Messrs. Duryea and Stubbs at least partially walked the boundaries of the premises, and Duryea pointed out what he understood to be the land of the abutters. At no time did he indicate that he was retaining title to any land located between the premises admittedly conveyed to the defendants Stubbs and land of third parties. The area in dispute appears to contain about 36.48 acres and is shown on Plaintiffs' Exhibit No. 2 within the boundaries of which is located the parcel claimed by the defendant Christian, as appears both on said Exhibit No. 2 and Plaintiffs' Exhibit No. 5, a plan entitled "Lands of: William & Jeanete Stubbs To be conveyed to: Janet Christian Town of Egremont Berkshire Co., Mass." dated April 8, 1969 by Lane Land Surveys, Inc. and duly recorded on May 27, 1969.
After the conveyance, the Stubbs erected a small screen house on the portion of the former Duryea land as to which there is no dispute and in 1958 constructed a permanent home thereon at which time the purchase price of the premises was paid.
About three years later Mr. Duryea placed the remainder of his real estate up for sale exclusive of the area on which his home was located. He had previously conveyed other pieces from his real estate holdings, but so far as here appears, there is no question as to them.
The sale to the plaintiffs was consummated by a real estate broker and papers were passed at the office of the plaintiffs' attorney's father. At that time the male plaintiff raised a question as to the reference in the deed, Plaintiffs' Exhibit No. 1, to a taking by The Commonwealth of Massachusetts which Mr. Duryea characterized as running through his property, i. e. Route 23. The deed to the plaintiffs (Plaintiffs' Exhibit No. 1) described four parcels of land by reference to earlier deeds in the chain of title. The description is almost exactly the same as in a deed from Electa C. Tyrrell, Executor to Arthur W. Duryea, Sr. et ux dated July 16, 1950 and duly recorded in Book 295, Page 59 (Plaintiffs' Exhibit No. 6) other than for the exceptions in the plaintiffs' deed for the two conveyances out by the Duryeas, a reference to the taking and to certain easements and the exclusion of a 55 acre parcel which the plaintiffs contend was the only land which was conveyed to the defendants. The original deed to the Duryeas (Plaintiffs' Exhibit No. 6) was in the possession of the plaintiffs and the paragraph referring to the latter parcel had been crossed out in pen.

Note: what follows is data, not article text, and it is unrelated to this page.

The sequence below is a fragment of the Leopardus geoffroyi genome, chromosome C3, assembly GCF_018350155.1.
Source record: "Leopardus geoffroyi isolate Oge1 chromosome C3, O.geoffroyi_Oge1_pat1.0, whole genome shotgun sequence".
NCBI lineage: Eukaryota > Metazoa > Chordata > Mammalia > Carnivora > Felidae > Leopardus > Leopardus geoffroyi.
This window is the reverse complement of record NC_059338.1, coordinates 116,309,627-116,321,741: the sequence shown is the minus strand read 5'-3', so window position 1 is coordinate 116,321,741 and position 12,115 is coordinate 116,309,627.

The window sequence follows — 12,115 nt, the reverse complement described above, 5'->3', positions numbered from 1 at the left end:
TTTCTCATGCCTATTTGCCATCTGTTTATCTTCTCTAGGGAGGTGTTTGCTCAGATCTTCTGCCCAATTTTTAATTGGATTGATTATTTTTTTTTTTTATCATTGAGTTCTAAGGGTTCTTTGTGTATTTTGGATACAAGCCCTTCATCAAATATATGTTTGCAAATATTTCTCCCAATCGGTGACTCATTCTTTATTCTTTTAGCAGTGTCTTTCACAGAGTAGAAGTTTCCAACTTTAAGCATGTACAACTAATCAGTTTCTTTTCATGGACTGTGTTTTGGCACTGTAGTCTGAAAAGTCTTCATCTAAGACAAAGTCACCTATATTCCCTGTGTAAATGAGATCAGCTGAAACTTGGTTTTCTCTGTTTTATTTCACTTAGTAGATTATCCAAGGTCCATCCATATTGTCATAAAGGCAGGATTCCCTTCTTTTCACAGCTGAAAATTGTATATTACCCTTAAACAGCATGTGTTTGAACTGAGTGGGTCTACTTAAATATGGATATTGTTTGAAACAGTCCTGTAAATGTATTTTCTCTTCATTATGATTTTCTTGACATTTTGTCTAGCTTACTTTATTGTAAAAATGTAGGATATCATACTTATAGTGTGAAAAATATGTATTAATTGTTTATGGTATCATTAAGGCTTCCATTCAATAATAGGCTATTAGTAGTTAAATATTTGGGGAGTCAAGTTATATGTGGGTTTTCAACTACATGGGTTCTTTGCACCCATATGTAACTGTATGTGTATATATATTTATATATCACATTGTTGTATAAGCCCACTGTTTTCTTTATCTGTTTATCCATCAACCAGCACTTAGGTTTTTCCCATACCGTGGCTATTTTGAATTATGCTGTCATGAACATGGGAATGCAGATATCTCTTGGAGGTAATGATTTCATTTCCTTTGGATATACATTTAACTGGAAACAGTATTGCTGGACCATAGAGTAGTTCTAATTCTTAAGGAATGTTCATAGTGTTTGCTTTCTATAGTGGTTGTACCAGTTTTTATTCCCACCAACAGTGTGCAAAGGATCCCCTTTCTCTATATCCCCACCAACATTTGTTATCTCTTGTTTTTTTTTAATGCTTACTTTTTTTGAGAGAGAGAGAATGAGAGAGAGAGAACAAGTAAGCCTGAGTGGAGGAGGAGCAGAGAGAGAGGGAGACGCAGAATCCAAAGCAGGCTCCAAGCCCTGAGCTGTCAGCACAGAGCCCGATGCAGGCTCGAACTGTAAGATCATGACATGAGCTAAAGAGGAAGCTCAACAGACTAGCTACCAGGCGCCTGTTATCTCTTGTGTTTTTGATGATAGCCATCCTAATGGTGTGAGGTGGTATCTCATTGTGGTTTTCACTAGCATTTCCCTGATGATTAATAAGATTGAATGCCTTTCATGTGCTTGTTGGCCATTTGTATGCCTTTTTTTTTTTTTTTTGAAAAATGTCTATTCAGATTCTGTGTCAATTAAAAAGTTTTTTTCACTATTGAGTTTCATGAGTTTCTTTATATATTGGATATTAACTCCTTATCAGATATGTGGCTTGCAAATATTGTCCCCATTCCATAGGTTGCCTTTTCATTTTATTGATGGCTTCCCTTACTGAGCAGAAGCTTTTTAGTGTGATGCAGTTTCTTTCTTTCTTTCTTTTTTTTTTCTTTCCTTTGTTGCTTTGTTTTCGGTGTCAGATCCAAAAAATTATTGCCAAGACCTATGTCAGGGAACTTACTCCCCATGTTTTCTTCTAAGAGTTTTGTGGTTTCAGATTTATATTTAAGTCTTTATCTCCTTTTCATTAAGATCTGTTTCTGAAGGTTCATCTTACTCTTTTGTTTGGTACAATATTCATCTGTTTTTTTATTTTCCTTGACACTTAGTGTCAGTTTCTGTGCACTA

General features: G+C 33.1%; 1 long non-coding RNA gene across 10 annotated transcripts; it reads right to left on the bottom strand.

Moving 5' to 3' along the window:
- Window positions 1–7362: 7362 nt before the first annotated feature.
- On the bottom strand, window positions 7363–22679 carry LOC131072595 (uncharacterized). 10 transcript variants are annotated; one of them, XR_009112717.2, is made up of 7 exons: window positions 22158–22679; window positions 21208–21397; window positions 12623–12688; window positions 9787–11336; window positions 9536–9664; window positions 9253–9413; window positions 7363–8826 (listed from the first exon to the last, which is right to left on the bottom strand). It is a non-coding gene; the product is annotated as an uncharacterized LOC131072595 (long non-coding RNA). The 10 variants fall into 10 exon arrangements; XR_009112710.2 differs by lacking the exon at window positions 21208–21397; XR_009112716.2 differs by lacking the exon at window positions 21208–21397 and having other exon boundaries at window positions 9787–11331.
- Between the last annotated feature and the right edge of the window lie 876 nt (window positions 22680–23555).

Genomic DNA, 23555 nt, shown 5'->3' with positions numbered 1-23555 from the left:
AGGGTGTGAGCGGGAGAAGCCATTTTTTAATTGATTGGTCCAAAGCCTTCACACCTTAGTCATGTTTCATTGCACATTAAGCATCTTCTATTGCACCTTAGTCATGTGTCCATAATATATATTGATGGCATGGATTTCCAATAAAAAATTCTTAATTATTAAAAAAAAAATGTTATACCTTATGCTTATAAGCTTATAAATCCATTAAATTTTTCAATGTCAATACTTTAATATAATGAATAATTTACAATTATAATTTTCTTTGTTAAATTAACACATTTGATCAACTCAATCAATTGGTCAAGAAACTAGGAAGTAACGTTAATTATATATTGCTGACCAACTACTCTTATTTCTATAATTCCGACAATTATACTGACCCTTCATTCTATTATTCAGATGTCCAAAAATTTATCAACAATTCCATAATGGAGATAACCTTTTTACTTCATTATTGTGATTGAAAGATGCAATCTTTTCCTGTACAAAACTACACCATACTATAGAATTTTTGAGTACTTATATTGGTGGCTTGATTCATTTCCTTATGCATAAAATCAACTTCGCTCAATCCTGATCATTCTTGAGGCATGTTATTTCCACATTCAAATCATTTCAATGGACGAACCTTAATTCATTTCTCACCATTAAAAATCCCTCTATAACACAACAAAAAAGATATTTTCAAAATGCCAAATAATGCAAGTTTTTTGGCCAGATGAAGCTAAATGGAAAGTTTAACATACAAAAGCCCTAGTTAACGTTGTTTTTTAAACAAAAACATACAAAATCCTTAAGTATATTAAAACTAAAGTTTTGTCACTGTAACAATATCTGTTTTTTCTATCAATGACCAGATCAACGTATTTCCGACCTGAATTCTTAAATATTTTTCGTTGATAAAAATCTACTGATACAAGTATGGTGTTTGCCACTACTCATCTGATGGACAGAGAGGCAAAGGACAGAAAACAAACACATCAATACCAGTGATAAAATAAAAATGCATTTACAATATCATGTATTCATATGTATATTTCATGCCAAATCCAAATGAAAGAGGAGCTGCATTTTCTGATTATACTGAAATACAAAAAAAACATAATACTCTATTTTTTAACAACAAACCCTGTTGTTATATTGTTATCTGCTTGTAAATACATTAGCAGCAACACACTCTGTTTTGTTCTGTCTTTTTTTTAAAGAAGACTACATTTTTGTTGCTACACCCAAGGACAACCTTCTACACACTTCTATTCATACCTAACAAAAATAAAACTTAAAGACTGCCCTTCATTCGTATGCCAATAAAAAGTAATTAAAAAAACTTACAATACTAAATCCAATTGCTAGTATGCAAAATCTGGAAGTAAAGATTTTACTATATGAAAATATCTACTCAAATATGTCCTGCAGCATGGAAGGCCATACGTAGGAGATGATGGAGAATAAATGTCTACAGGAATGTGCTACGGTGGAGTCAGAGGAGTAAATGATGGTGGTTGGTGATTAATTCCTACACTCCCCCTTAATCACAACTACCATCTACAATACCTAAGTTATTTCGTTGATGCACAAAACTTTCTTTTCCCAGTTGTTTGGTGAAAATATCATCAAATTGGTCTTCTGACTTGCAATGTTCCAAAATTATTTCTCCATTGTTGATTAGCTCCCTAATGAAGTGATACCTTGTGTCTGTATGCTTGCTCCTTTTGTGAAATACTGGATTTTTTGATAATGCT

Mr. Duryea has always stated that he acquired approximately 155 acres from the Tyrrells of which about 55 acres was situated northerly of Route 23 and was conveyed to the Stubbs and about 100 acres was situated southerly of Route 23 and conveyed to the Bies. At the time of the Bie purchase, the buyer knew that he was acquiring about 100 acres for $3,250. He was told that it was all of the remaining Duryea premises other than the house lot and that it was situated southerly of the state highway. Nothing appears to have been said as to land on the other side of Route 23 nor did the male plaintiff and the broker walk along it. The purchase and sale agreement (Defendants' Exhibit No. 3) describes the property as "About 100 acres of undeveloped land. Some frontage on the Southerly side of Route 23 and some frontage on town road". The town road is south of the area in dispute and is not involved in the determination of this controversy. It was not until the plaintiffs became aware that the defendants had conveyed a piece of land on the northerly side of Route 23 to their daughter that a claim seems to have been made by the Bies to land north of the highway. Three different surveyors successively were engaged by the plaintiffs to do research on the title questions, but only Robert Brown whose office prepared Plaintiffs' Exhibit No. 2 did any surveying on the ground on the north side of the highway. The composite plan prepared by Mr. Maynard (Defendants' Exhibit No. 2) from recorded descriptions shows the disputed area in very much the same way as the Brown plan. It seems obvious that the fourth parcel in the Bie deed therein described as follows:
"Also one other tract of 75 acres as particularly described in deed from Frederick Mills to James Bunce recorded in said Registry in Book 140, Page 68, and being the same premises conveyed to Dan Bunce by deed of James H. Bunce dated February 23, 1888 and recorded in said Registry in Book 162, Page 293."
was situated on both sides of the highway and that some thirty plus acres of this was on the northerly side. It seems equally obvious that Mr. Duryea did not know the chain of his title prior to the Tyrrell deed, but that he knew he had approximately 55 acres north of the road. It had been assumed that the title source was a deed from Barlow Buckbee to Dan Bunce dated February 23, 1888 and recorded in Book 163, Page 178 which supposedly contained 55 acres, but which more probably has about 26 acres (see Defendants' Exhibit No. 2). If this area is added to that shown on the Plaintiff's Exhibit No. 2 the total actual Duryea area north of Route 23 (prior to the two conveyances to Stubbs and Bie) is not greatly in excess of 55 acres. In Brackett v. Pitcher, 296 Mass. 295 , 297 (1936), the Supreme Judicial Court has said: